Surviving (and thriving) on $12k a year: The reboot.Posted by Donna Freedman on Jun 6, 2015 | 77 comments
When I wrote that I was 49 years old, back in college and coming off a two-year-long divorce. At the time the assignment seemed like a one-off freelance gig. I had no way of knowing that it would ultimately lead to a career as a personal finance blogger; at that point I didn’t even know what blogs were.
People still mention that $12k piece. Some ask me where they can find it. Unfortunately, MSN Money changed platforms and the work I did there between 2007 and 2013 can no longer be accessed.
Fortunately, I keep copies of everything I write.
Instead of running the version that appeared on MSN Money I’m putting up my original essay, the piece I wrote before the editor nipped and tucked. (Hint: I hadn’t yet learned to write MSN Money-style.) Asterisks indicate that updates can be found at the end.
I’ll be living on just over $1,000 a month this year. That doesn’t sound like much – and it isn’t – yet I plan not just to live on it, but to build a savings account.
My 2007 “income,” the money I can actually count on, is $12,084 – a blend of alimony and education grants. (I went back to college last year, and just transferred to the University of Washington.) The big-ticket annual costs are rent of $6,300 and $1,200 for car insurance.*
Subtract these from my income and I’m left with $382 a month for food, utilities, clothes, medical deductibles and co-pays, gasoline, renter’s and life insurance, and any help I give my daughter, who lives on even less than I do: a $788-a-month disability check.**
Last year I survived on a number of here-and-there gigs: freelance writing, work-study, babysitting, mystery shopping, resident manager (read: janitor and handyma’am) of my apartment building, paid medical research and writing for the community-college newspaper. (I was the oldest living cub reporter.)***
There was little down time; when I wasn’t working I was studying, doing homework or writing papers. And I was perpetually weary and frequently ill all year long. Fact of life: a 48-year-old college student simply doesn’t have the energy of an 18-year-old college student.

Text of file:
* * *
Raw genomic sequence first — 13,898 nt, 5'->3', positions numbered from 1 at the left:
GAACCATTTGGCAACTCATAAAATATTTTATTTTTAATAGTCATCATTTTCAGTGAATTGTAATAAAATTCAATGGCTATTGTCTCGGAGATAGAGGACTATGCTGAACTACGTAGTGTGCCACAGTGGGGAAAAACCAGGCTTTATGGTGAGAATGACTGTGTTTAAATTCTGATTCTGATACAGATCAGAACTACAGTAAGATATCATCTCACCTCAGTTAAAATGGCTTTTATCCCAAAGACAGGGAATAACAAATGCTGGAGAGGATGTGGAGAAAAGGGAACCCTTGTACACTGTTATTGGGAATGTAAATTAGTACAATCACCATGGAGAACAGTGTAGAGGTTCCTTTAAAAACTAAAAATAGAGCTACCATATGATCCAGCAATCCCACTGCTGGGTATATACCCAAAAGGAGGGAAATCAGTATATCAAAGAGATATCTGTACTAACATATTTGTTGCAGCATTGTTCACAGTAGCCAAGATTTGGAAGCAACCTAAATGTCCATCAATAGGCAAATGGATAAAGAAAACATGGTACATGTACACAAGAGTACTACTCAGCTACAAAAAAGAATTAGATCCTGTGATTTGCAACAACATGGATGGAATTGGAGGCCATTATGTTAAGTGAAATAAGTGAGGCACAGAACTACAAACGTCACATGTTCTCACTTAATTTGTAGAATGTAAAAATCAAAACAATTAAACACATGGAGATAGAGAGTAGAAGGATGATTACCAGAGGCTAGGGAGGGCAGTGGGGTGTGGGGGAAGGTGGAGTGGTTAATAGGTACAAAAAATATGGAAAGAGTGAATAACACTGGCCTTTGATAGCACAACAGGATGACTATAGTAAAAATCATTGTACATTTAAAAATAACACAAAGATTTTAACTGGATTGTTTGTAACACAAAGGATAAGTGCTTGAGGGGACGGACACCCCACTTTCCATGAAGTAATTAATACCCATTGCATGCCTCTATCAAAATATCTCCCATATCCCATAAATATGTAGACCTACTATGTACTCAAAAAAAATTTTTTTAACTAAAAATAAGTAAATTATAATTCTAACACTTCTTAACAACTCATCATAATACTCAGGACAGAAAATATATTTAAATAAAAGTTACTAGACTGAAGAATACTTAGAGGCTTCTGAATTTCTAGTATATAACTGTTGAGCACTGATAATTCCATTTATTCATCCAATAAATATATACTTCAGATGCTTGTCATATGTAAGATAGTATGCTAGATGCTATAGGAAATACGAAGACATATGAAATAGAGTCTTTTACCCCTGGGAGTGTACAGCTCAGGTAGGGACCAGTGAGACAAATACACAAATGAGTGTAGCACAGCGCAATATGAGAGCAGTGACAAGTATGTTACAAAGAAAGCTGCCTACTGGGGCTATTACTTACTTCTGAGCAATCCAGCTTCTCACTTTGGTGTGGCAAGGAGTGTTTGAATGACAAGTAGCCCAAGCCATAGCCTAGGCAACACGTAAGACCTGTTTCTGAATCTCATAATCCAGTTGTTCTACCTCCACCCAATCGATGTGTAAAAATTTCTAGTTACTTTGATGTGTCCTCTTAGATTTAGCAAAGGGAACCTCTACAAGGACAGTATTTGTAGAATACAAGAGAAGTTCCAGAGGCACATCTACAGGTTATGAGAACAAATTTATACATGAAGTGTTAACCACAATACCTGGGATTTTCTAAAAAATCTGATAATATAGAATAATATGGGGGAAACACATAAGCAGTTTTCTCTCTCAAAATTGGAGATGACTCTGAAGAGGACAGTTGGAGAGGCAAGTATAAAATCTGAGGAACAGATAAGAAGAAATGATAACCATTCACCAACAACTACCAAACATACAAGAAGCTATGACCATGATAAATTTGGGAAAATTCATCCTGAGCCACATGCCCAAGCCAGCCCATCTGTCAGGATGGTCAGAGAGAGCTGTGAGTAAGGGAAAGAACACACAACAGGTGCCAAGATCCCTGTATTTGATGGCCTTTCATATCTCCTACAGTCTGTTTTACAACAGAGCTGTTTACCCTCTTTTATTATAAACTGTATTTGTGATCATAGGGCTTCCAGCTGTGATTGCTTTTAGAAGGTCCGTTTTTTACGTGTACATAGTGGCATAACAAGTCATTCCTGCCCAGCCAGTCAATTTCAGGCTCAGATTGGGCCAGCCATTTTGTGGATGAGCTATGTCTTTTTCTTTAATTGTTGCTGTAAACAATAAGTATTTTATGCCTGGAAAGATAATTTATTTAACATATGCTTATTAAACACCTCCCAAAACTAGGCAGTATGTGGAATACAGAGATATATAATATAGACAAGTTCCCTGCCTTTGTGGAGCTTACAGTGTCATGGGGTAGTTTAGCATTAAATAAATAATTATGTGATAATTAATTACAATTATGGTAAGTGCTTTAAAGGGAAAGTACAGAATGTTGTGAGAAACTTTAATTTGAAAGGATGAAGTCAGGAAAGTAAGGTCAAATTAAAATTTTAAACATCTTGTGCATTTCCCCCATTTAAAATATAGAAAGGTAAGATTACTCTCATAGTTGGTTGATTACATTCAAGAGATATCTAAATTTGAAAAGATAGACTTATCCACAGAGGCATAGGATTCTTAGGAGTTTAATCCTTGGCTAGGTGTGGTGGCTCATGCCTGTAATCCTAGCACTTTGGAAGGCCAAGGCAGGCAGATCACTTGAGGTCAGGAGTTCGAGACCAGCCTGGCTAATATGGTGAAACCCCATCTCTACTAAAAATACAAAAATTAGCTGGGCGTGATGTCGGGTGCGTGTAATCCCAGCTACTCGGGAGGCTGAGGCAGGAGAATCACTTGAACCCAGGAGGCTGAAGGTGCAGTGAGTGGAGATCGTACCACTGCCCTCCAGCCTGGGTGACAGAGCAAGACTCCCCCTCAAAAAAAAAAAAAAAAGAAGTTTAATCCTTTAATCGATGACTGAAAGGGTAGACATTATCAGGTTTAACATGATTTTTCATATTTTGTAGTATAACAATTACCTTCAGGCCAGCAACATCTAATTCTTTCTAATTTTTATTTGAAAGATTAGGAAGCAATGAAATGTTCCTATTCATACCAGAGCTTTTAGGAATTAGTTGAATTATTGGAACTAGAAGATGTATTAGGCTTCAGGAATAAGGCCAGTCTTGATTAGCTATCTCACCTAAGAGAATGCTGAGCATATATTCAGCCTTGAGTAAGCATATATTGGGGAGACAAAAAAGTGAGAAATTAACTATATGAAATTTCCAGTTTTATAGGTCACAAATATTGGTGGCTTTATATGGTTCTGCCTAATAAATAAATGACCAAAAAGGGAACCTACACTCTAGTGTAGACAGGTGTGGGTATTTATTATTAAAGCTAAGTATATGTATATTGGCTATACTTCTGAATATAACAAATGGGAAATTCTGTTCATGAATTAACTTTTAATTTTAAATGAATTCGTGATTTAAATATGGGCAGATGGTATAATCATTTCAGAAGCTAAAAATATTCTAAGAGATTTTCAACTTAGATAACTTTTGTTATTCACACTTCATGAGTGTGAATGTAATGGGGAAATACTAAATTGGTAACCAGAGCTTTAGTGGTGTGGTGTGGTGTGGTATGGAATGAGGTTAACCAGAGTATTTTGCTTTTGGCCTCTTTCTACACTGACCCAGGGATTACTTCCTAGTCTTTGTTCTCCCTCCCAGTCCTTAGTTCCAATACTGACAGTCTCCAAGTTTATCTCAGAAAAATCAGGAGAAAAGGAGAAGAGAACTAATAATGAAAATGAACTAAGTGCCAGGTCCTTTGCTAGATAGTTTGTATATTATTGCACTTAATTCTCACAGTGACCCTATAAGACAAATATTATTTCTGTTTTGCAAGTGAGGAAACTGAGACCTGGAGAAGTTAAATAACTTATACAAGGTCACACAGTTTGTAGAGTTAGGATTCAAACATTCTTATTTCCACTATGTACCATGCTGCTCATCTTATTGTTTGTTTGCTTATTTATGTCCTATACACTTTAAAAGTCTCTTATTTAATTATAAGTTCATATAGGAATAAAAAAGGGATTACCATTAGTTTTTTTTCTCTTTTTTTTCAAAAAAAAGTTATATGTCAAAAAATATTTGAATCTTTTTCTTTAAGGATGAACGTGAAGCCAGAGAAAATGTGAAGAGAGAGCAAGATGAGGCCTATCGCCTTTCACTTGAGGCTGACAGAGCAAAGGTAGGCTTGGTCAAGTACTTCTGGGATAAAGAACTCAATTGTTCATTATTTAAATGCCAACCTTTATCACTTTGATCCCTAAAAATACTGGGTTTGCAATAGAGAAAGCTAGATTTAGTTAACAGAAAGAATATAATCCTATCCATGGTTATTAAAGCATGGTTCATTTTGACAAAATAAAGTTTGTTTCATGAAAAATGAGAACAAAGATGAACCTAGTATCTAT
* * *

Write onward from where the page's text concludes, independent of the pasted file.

This year I’m dumping most of the part-time gigs; I’ll still freelance and babysit, but very selectively. Transferring to U.W. means tough classes, a long bus commute, and lots of reading and studying. More to the point, it’s a great opportunity, and I’d like to take full advantage. So I’m choosing to work less in 2007, focusing instead on getting healthy and getting my education.
How much can I keep?
That means careful money management and a fair amount of sacrifice. I’m willing to do both. As a freelance writer and recent divorcee, I’m accustomed to lean living. Here are some of the mantras that have kept me going thus far:
Float, to stay afloat. Cash flow is a challenge. The rent is due on the first, my credit-card bill on the 15th and the COBRA health-insurance payment at the end of the month. (I use a mileage-plan credit card even for small purchases; one wedding gift to my daughter is going to be a frequent-flier ticket for the honeymoon.) But the alimony and the previous month’s COBRA reimbursement arrive in the middle of the month.
The education grants are my financial safety net. After tuition is paid on the first day of the quarter, “leftover” funds get direct-deposited into my checking account, providing a cushion to pay each month’s bills while waiting for the next month’s funds.
It’s not what I have, but how much of it I can keep. To paraphrase Ben Franklin, every dollar I don’t spend is a dollar I have earned. So when I think I need something, I ask, “Can I do without this?” Often I find I can. If I can’t, then my next question is…
How can I get it free, or almost-free? The obvious answers are sites like Craigslist.com and thrift shops, especially ones like Value Village that offer coupons and half-off sales. My 99-cent clock-radio wakes me up every morning just as efficiently as a high-tech alarm from The Sharper Image.
Rummage sales are swell, too. My church has an annual sale called “Superfluity” (I love that name) at which I bought my desk for $4 and a small chest of drawers for $1. I also buy Christmas and birthday gifts at Superfluity and an annual “500-family” rummage sale. No one has to know that that hardback bestseller under the tree cost you only 50 cents.
Enough is as good as a feast. I love to eat. I don’t love paying for it. Because I don’t have a “regular” job of at least 20 hours a week, I don’t qualify for food stamps. So I shop very, very carefully and I go to the food bank. Most weeks I can count on potatoes, apples, bread, and a can or two of vegetables. Some lucky weeks I get milk, orange juice, pasta, tomatoes, rice or a small package of meat.
I cook a lot of beans and stews, and I’m adequately fed – maybe not as richly or as conveniently as I’d like, but well enough to keep me going.
Every day is casual Friday! When my jeans are in tatters I buy a “new” pair at Value Village (one pair cost me just $1.63, and it was new – still had the department-store tags on it). I spend $15 or less on running shoes from clearance tables. I’ve bought a couple of thrift-store tops, but mostly get by with shirts I’ve had for ages. (Hint: The clothes dryer takes years off the life of your duds. Get a drying rack.)